Community and the Cubicle
By 2000, forty million American white-collar employees were using the cubicle. What began as a customizable work environment eventually turned into an urban dungeon. Cutting us off from contact with the real world, the cubicle is scorned for suffocating productivity and community. Attempts to correct these individualistic work environments, such as co-working or collaborative workspace, have met with little to moderate success. Does work have to be so isolating?
In a thoughtful essay on tobacco production from Sex, Economy, Freedom, & Community, Wendell Berry lists the benefits of tobacco work. (The morality of tobacco work is another issue altogether.) Among them is the practice of “swapping work.” Tobacco, Berry points out, is a very “sociable crop,” one that calls upon the entire community for help in the setting, cutting, stripping, and harvesting of tobacco. He comments:
At these times, neighbors helped each other in order to bring together the many hands that lightened work. Thus, these times of hardest work were also times of big meals and much talk, storytelling and laughter.
I suppose that tobacco farmers could have insisted on doing the work alone, but it wouldn’t have been near as fun or efficient as swapping work. But there’s more merit to work swapping than efficiency. Berry’s reflections reverberate with community. Words like: neighbor, each other, together, many hands, big meals, storytelling, and laughter seem foreign to the professional workplace, even to contemporary expressions of church. Yet, many of these words and concepts occur frequently in New Testament descriptions of the Early Church.
For example, Acts consistently describes a church that experienced a steady state of Christian community, not just meeting one another on weekends. They devoted themselves to sharing meals, sharing needs, sharing possessions, and sharing a mission (Acts 2:42-47). This radical community was in response to the gospel of Christ, a community-cultivating message that enriched the surrounding social fabric of Jerusalem (Acts 4:32-37). The gospel promoted community in private and in public, through the ministry of reconciliation. They sought God-centered reconciliation (Acts 2,7,17), ethnic reconciliation between Jews and Gentiles (Acts 10,15), and social reconciliation of the poor, sick, and lame (Acts 3:1-10; 5:12-16). The gospel of reconciliation brought very different people together publicly and privately, renewing Jerusalem socially and spiritually.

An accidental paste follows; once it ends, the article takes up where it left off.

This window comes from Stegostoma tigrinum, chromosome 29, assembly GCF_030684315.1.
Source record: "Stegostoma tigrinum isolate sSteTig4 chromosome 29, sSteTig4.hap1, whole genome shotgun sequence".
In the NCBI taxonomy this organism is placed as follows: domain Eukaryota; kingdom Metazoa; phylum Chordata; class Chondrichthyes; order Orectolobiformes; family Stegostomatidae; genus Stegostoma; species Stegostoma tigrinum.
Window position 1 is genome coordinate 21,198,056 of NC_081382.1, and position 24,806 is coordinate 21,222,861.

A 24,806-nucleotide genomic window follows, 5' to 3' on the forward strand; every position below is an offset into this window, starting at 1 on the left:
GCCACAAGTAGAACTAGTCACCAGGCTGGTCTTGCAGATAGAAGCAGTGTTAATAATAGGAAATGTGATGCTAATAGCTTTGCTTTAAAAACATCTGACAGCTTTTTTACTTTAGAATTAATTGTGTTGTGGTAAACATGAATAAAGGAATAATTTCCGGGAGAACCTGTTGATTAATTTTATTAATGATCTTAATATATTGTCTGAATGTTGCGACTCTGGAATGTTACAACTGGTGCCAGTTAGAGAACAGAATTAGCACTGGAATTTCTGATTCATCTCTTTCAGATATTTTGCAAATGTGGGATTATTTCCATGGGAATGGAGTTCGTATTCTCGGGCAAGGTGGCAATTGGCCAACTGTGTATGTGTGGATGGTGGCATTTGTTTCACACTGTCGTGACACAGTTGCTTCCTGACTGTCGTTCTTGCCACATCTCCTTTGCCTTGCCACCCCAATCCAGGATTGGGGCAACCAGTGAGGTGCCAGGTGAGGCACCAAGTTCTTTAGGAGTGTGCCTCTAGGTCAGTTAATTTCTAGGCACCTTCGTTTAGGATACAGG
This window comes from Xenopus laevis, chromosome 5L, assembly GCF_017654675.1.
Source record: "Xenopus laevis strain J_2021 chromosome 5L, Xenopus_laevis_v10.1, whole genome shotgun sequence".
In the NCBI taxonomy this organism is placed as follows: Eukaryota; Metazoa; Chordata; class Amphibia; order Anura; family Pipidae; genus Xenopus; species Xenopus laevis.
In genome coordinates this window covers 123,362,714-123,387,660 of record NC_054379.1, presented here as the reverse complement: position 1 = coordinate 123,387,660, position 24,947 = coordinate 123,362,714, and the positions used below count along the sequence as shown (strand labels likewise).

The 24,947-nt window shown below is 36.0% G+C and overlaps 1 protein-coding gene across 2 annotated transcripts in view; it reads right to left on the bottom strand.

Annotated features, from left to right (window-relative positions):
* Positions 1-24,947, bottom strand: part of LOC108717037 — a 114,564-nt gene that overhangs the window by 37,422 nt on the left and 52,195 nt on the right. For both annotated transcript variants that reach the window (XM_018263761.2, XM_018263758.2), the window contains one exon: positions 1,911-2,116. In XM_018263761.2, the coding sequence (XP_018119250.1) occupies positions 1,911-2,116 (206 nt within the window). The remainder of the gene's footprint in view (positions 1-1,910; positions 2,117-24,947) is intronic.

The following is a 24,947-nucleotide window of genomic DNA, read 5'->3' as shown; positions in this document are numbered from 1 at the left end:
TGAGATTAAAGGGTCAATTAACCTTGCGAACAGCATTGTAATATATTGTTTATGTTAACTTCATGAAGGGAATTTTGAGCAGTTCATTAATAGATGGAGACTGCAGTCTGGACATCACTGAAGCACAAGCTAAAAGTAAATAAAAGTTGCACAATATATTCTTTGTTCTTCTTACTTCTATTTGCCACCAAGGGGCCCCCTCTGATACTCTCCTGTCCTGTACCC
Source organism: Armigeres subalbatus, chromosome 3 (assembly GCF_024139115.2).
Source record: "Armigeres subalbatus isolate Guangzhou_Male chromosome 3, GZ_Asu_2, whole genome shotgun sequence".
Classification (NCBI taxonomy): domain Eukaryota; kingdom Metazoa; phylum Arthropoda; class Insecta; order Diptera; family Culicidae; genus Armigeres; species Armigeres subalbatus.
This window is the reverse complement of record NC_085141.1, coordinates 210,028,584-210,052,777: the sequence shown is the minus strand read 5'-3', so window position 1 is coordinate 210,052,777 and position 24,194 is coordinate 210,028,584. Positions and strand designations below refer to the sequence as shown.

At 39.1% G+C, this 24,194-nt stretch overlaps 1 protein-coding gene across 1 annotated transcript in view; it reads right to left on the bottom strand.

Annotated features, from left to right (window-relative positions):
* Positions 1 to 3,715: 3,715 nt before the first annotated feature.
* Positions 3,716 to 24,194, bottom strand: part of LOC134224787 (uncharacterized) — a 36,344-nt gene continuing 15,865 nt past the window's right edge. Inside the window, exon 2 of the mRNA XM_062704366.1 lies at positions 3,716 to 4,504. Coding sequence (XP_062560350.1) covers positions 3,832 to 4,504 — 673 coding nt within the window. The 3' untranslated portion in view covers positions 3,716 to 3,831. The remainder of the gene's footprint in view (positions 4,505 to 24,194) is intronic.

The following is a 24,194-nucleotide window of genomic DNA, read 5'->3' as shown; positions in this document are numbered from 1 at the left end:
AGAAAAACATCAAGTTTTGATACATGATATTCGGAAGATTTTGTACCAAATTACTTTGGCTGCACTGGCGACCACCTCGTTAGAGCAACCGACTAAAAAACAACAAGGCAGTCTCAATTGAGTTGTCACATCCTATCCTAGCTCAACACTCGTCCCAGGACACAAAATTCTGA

What would it look like to extend the community-cultivating power of the gospel into our cities, into our workplaces, into our churches? How would the workplace change? In the city, when our workload increases, community often declines. We buckle into the cubicle for days, only to emerge a worn-out mess. Berry recounts an increase in community when hard work sets in—more laughter, more meals, and more hands. On the contrary, urban work deadlines often bring about despair, fewer meals, less sleep, and less time at home with the family. Far from enriching community, office work can isolate individuals from coworkers and families. Ironically, Tom Rath has demonstrated that community can increase productivity. In his book, Vital Friends, Rath points out that people with best friends at work are proven to be seven times more engaged in their job!
It would appear that the city has much to learn from the country. Although some vocations are not as sociable as others, the gospel compels us to work for community and reconciliation. To honor, serve, and love those that are different from us, even the employees that get on our nerves. What if you became an agent of reconciliation and community in your workplace? Company morale and output would likely increase, and so would the glory of God in your life. Perhaps some repentance from go-it-alone work is in order. The rural wisdom of “work swapping” could take us a long way in cultivating better work, better relationships, and better communities. Wouldn’t it be great if Christians led the way?